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Panama

This week’s likely top stories:  Panamanian voters go to the polls on Sunday; Colombian farmers launch another strike; Venezuelan dialogue enters its third week; protesters demonstrate against Mexican telecom reform; the murder of a former colonel could challenge Brazil’s truth commission.

The future of the expansion work on the Panama Canal was put into question on Wednesday over cost disputes between the construction company and the canal’s authority.

Likely top stories this week: U.S. legislators make a last push for immigration reform; Correa visits Bolivia; The Colombian defense minister travels to Central America and the Caribbean; Juan Manuel Santos declines help from Jesse Jackson; a Chilean general involved in the “Caravan of Death” commits suicide.

Panama and Colombia are expected to sign a bilateral free trade agreement in Panama City today, finalizing a commitment that was reached by the two countries last June. Panamanian Minister of Commerce and Industry Ricardo Quijano and Colombian Minister of Commerce, Industry and Tourism Sergio Díaz-Granados will participate in the official treaty-signing ceremony.

Likely top stories this week: Brazilian President Dilma Rousseff’s U.S. visit remains pending; Hurricane Ingrid and Tropical Storm Manuel hit Mexico; U.S. Vice President Joe Biden cancels Panama trip but will still go to Mexico; Venezuelan opposition leader Henrique Capriles visits Miami; Peruvian congressman files a bill to approve same-sex civil unions.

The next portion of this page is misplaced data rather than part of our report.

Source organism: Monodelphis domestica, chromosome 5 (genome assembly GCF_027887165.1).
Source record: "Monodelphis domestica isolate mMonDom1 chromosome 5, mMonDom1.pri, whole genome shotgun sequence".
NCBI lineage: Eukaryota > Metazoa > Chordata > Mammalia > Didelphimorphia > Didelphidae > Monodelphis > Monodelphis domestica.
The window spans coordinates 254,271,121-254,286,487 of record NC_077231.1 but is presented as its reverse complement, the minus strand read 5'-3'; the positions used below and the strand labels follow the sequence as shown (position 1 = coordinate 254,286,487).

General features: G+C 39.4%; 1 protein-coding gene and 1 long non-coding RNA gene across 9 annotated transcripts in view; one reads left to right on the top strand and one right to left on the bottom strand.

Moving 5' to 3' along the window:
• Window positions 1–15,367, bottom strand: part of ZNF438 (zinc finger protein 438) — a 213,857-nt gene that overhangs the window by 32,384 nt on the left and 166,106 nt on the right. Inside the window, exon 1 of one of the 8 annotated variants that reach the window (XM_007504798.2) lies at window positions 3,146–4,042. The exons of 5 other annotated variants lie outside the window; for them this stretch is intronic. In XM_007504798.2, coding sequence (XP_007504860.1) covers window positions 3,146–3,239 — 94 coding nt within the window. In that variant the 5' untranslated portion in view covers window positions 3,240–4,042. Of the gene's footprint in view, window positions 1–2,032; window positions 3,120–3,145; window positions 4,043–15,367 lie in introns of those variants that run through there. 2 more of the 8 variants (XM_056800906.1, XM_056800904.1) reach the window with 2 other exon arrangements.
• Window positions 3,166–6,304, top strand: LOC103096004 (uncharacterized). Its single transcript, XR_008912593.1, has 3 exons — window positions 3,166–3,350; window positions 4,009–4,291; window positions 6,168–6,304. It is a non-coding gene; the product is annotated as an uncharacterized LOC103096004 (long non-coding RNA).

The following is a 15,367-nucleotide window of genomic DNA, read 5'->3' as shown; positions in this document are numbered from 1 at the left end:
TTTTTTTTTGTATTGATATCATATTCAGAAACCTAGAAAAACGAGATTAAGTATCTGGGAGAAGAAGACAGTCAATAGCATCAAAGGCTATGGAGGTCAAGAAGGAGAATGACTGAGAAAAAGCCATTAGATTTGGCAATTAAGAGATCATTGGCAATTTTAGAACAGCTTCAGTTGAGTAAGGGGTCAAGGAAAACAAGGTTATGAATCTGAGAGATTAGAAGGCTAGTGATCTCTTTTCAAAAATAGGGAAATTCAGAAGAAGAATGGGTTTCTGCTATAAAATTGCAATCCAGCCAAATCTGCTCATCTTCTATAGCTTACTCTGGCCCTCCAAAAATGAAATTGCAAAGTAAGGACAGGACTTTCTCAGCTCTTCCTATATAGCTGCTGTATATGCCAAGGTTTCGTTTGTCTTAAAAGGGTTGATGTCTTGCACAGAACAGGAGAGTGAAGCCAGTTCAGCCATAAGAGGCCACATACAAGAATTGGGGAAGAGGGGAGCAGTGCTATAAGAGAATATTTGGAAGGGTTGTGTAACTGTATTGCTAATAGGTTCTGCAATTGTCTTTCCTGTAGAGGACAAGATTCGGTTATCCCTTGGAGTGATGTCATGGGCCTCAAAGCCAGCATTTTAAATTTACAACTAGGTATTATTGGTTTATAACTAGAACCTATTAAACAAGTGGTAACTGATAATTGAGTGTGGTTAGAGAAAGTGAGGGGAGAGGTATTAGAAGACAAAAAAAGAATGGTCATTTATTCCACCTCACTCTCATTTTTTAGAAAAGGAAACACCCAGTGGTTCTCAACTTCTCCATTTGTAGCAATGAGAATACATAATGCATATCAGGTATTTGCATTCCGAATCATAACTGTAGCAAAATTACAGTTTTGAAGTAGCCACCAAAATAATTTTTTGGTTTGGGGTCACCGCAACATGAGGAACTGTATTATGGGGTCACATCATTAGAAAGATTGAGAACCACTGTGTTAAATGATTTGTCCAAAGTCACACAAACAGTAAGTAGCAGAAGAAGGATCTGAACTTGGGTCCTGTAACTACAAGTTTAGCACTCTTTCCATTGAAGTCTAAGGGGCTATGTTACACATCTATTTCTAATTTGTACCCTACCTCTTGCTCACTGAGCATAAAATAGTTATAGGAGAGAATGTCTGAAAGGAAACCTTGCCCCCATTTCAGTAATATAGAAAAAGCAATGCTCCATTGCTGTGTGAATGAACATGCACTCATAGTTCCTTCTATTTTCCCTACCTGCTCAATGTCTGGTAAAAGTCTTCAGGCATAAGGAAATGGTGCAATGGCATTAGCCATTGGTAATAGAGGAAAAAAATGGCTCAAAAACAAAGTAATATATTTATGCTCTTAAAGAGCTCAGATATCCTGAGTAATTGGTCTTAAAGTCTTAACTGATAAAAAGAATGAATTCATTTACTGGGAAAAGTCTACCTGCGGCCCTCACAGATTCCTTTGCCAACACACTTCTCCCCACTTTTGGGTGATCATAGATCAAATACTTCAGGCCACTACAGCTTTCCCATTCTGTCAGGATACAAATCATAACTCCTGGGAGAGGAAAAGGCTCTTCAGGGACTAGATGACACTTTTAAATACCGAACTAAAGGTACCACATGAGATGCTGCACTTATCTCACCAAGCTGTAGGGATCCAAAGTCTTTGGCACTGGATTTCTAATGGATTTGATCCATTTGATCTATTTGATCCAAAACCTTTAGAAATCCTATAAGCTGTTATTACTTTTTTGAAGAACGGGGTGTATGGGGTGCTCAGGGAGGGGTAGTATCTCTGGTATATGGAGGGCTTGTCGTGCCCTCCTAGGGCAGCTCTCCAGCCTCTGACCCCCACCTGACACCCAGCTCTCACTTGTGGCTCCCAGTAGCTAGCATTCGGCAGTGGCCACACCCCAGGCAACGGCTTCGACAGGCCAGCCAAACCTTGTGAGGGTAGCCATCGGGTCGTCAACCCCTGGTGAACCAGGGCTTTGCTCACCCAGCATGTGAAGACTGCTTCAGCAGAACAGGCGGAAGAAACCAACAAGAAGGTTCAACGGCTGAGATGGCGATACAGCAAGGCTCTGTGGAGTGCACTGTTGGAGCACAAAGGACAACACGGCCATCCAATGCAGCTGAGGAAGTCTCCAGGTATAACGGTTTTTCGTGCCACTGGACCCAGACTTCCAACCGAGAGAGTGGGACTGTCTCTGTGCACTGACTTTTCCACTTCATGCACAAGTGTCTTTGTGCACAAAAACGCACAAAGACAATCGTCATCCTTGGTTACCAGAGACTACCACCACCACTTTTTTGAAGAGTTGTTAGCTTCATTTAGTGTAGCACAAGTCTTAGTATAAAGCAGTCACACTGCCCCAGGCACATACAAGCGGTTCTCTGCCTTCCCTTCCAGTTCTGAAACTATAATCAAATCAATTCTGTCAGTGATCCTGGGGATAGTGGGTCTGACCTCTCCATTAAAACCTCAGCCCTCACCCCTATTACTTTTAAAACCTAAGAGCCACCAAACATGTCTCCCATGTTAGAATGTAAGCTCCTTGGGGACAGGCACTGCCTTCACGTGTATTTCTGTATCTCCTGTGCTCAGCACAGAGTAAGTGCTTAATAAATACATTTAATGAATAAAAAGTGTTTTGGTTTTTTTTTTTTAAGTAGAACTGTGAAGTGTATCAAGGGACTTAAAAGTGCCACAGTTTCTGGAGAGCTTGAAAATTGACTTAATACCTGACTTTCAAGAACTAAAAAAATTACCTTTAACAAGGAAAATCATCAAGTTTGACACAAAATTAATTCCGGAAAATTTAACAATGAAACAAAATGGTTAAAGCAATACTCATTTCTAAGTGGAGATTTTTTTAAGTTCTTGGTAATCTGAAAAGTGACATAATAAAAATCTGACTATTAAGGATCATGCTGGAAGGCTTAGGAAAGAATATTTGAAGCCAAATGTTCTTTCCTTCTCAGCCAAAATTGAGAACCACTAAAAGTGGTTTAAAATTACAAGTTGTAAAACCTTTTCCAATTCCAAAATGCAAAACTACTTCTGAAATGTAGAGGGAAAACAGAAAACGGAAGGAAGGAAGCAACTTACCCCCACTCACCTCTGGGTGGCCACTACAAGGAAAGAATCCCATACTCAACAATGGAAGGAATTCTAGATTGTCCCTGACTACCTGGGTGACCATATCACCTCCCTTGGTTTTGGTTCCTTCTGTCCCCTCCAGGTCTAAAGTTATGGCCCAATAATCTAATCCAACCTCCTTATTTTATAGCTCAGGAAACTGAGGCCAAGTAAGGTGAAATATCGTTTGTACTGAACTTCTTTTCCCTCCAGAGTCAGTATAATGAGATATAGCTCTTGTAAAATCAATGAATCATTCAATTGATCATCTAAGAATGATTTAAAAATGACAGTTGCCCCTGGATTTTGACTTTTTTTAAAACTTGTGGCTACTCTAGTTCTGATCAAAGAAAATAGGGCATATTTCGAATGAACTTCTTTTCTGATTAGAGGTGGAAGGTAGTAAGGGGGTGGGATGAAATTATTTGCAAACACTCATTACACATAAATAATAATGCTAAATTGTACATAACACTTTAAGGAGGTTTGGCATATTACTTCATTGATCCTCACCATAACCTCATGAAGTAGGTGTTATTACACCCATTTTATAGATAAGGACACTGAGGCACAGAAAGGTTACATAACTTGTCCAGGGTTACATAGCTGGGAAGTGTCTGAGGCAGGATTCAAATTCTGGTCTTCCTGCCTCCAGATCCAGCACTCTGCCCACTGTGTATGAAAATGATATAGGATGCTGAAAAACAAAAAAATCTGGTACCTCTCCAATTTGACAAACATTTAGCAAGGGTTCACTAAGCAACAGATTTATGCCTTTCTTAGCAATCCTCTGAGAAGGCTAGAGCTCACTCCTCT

Likely top stories this week: U.S. Secretary of State John Kerry visits Colombia and Brazil; Argentines vote in congressional primary elections; FARC and Colombian government hail progress in peace talks; Panama concludes its inspection of the North Korean ship Chong Chon Gang; and documents reveal details of Brazilian dictatorship-era spying.

The last barrier to an integrated electricity grid in the region.

Top stories this week are likely to include: Rios Montt convicted of genocide; Venezuelan military to fight insecurity; Panama announces continued electricity rationing; FIFA expresses concerns over Brazil’s World Cup stadium; and China’s vice president travels to Venezuela.

A four-month drought has crippled Panama’s electricity supply, prompting the government to close schools and impose strict limits on electricity use on Wednesday—a day after declaring a state of emergency in four of the country’s nine provinces.

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